Winnipeg Free Press - PRINT EDITION

Woman who drowned son found not criminally liable

Her husband blames her mental illness

  • Print

EDMONTON -- Florentino Jajoy says he doesn't have to forgive his wife for drowning their seven-year-old son in a bathtub because her mental illness is the only one to blame.

Jajoy told reporters outside Edmonton's courthouse Friday he supports his wife and hopes she gets the help she needs since she won't be going to prison.

"I really feel really sad because everything happened," the Colombian refugee said in broken English.

"I'm going to stay by her side, but my focus right now is my daughter."

On Friday, a judge found Nerlin Sarmiento not criminally responsible for drowning Omar Jajoy. The 32-year-old woman admitted to the killing but pleaded not guilty to a charge of first-degree murder, arguing she had a mental disorder at the time.

Two psychiatrists testified Sarmiento was having a major depressive episode as part of her bipolar disorder when she killed the boy at the family's apartment earlier this year. They said she deluded herself into thinking the boy was better off in heaven.

'She didn't appreciate the act was morally wrong. She felt this was a proper thing to do, a righteous decision'

-- Justice Sterling Sanderrman

Justice Sterling Sanderman said although children "don't anticipate betrayal" from their parents, Sarmiento was indeed ill.

"She didn't appreciate the act was morally wrong," he said. "She felt this was a proper thing to do, a righteous decision."

He ordered Sarmiento transferred to a psychiatric hospital and to have a hearing before the Alberta Review Board within 45 days. The board is to regularly review the woman's mental health to determine if she is well enough to be released into the community.

A court order preventing Sarmiento from contacting her 10-year-old daughter remains until the board decides it's no longer needed, Crown prosecutor Kimberley Goddard said.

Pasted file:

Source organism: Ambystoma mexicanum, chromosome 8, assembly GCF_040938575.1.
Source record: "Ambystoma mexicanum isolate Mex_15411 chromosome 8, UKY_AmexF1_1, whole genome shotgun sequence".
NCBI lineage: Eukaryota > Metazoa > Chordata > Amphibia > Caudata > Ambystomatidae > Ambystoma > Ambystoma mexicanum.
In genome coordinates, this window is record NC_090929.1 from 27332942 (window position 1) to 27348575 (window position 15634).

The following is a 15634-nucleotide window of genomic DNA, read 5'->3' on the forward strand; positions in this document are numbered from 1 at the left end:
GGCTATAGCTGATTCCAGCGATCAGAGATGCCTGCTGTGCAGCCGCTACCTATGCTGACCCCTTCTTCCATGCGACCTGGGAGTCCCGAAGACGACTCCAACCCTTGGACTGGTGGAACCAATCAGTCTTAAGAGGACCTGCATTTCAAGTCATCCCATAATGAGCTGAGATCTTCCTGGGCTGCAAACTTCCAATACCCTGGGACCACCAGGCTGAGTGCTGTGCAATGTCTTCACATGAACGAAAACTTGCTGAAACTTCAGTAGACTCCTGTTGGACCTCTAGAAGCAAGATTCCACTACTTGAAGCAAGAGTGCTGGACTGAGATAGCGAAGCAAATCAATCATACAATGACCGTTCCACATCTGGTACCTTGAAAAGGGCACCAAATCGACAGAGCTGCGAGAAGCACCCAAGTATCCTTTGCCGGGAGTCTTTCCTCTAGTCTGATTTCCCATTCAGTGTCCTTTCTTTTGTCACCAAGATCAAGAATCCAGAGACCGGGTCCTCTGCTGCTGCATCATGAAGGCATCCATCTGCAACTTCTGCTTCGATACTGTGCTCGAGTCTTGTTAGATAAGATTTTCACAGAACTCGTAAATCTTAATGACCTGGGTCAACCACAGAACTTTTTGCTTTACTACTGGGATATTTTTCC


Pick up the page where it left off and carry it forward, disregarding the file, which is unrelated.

Court had heard the woman had thoughts of killing both children and once choked her daughter in a bedroom. She stopped when the girl questioned what she was doing.

Goddard didn't oppose the defence's insanity argument but said the medical evidence needed to be tested by a judge. Outside court, she said it was a difficult case for everyone involved.

"The family has been torn apart. There was really nothing that could be done in this case that was going to change that or get that sense of justice. It was just really tragic."

Medical reports entered in evidence show Sarmiento was admitted to hospital several times in the two years before she drowned her son.

As early as July 2011, she expressed "ideas regarding her safety and the safety of her children" to staff at the Royal Alexandra Hospital.

She told her husband and mother she was having dark thoughts about hurting her two children. In late 2012, her mother started spending nights at the family's home to help look after the kids.

But on Feb. 12, after Sarmiento's husband and mother left for work, Sarmiento sent her 10-year-old daughter to school and shoved Omar toward the bathroom. She pushed him into the tub and held his head under water for several minutes. When he stopped moving, she called 911.

Sarmiento later told police she had thoughts of stabbing and smothering both children and, while at a downtown mall, fantasized about throwing them over a third-floor railing.